5 things you probably don't know about Wimbledon

Friday 07 July 2017 by Sarah Knight

Wimbledon may be an iconic British event, but there are plenty of things about the tennis tournament that you may not know, so brush up your knowledge now.

Perhaps you’ve already bagged a ticket for this year’s Wimbledon, are planning to queue for a spot or will be parked in front of the telly for the duration of the tournament. Whatever your approach, there’s plenty of little-known facts about Britain’s premier sporting event to grapple with. And since this year marks the 140th anniversary of Wimbledon, there’s never been a better time to learn more about SW19 and the traditions that surround it. Here’s what you probably don’t know about the Wimbledon championships:

There’s a pineapple on top of the gentlemen’s singles trophy

Strawberries may be the fruit that most people associate with Wimbledon, but it’s a pineapple that the male players are keen to get their hands on. That’s because there is a small silver gilt representation of the exotic fruit atop the trophy that has been awarded to the male winners of the championship since 1887. The pineapple is a symbol of wealth, as it had been incredibly difficult to get hold of in Britain over the centuries and would adorn the tables of the richest families in the land to impress guests.

@gaurbuch via Instagram

Mr Pimm was a farmer’s son and owner of an oyster bar

In 2015, Judy Murray (mother of tennis stars Andy and Jamie) may have kicked up a fuss about the amount of mint in her Pimm’s fruit cup, but the drink is a part of a tradition that goes way back. The first Pimm’s bar opened at Wimbledon in 1971, but prior to that, it was served up with oysters as opposed to a side of tennis. James Pimm was the son of a farmer, and looking for a tipple to accompany the oysters he sold in the City of London, not far from where SACO – The Cannon stands today. In 1823, when Mr Pimm invented the famous drink, he probably never imagined it would be enjoyed by tennis fans sitting on Murray Mound in 2017, with 320,000 glasses served at the tournament each year.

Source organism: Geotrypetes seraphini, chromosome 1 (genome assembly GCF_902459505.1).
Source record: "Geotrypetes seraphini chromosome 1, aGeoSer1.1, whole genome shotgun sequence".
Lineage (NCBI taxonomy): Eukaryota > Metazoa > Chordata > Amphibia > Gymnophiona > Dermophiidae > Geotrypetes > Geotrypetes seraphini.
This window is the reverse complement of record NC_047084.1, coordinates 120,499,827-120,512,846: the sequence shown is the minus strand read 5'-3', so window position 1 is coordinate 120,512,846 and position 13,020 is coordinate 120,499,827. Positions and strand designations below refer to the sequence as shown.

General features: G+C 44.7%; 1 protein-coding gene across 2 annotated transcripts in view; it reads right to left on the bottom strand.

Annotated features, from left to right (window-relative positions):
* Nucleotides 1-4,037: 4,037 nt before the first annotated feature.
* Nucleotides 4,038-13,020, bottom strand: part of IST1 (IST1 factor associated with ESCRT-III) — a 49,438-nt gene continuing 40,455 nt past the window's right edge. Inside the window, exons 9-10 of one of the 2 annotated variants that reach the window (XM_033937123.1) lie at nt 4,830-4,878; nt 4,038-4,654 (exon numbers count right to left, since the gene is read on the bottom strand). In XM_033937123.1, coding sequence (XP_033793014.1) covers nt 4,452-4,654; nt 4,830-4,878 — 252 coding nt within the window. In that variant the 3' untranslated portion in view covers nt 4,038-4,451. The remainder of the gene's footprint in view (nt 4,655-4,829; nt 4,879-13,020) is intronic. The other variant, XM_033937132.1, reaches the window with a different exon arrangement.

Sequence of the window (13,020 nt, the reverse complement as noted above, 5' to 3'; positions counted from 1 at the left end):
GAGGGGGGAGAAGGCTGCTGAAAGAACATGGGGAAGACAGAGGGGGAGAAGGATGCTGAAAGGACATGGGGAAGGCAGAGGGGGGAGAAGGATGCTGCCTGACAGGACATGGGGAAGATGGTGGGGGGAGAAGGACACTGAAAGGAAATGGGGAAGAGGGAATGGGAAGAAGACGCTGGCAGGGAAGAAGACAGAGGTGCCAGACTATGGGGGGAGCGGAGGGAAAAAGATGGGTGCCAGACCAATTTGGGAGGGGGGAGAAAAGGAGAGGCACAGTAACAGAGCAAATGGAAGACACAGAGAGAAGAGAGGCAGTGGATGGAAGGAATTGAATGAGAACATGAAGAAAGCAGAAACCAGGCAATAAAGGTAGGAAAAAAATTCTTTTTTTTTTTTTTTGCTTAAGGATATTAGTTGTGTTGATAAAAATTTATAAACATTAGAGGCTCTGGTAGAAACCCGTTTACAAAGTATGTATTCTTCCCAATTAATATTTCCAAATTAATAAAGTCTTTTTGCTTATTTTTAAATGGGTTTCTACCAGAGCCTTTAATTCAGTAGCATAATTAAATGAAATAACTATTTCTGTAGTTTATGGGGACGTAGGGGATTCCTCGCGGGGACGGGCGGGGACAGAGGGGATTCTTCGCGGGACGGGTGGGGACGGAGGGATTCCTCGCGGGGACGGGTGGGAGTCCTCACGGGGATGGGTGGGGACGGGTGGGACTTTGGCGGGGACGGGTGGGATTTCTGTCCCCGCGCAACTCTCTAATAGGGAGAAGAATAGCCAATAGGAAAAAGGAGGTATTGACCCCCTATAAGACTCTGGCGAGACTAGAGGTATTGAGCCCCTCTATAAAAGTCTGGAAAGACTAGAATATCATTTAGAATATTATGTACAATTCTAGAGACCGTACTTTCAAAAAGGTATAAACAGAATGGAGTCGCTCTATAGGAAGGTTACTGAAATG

@williamsea via Instagram

Yellow balls are a relatively new feature of Wimbledon

The iconic yellow Wimbledon ball only started to be used in 1986, with white or black tennis balls being the norm before then. The modern balls must be kept at 68 degrees F to ensure maximum performance and are changed after the first seven games and then subsequently every nine games. This takes the players’ warm-up into consideration. Every day of the tournament, 48 cans of balls are distributed to Centre Court and Court Number One, while 24 cans go to each of the outside courts. If you’re keen to get your hands on some of the balls used by the top talent at Wimbledon, cans of three are sold to spectators for £2.50.

@katarinavalkyova Via Instagram

Serves can exceed 100mph

Nothing compares to seeing professional tennis players perform at their best in person, so getting a seat at Centre Court is a once-in-a-lifetime experience. To understand the power of the participants, it’s worth knowing that the fastest serve in Wimbledon history was clocked at 148mph. It was achieved by Taylor Dent in 2010. Venus Williams’ 2008 129mph-serve is the most impressive of any female player. Her sister, Serena, holds the record for the highest number of aces – legal serves untouched by the opponent – of any woman during the championships, after she hit 102 in 2012. Goran Ivanisevic totalled 212 aces in 2001, achieving the most of any male player.

@tennisemotion via Instagram

Wimbledon employs a hawk called Rufus to scare away the pigeons

Wimbledon is all about precision for the players, and requires a huge amount of preparation by staff. As well as using the electronic calling system Hawk-Eye since 2006, there is another type of hawk that plays an important role in the tournament. Rufus, a Harris hawk, has been patrolling the grounds of Wimbledon for more than 15 years, helping to keep the pigeons at bay. As well as regular visits throughout the year to prevent the pigeons from eating the 100 per cent rye grass seed that provides the playing surface, Rufus is on duty daily for the duration of the championships.

If you are planning on attending Wimbledon, then check out our spectators’ guide here. 

 

 

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Sarah Knight

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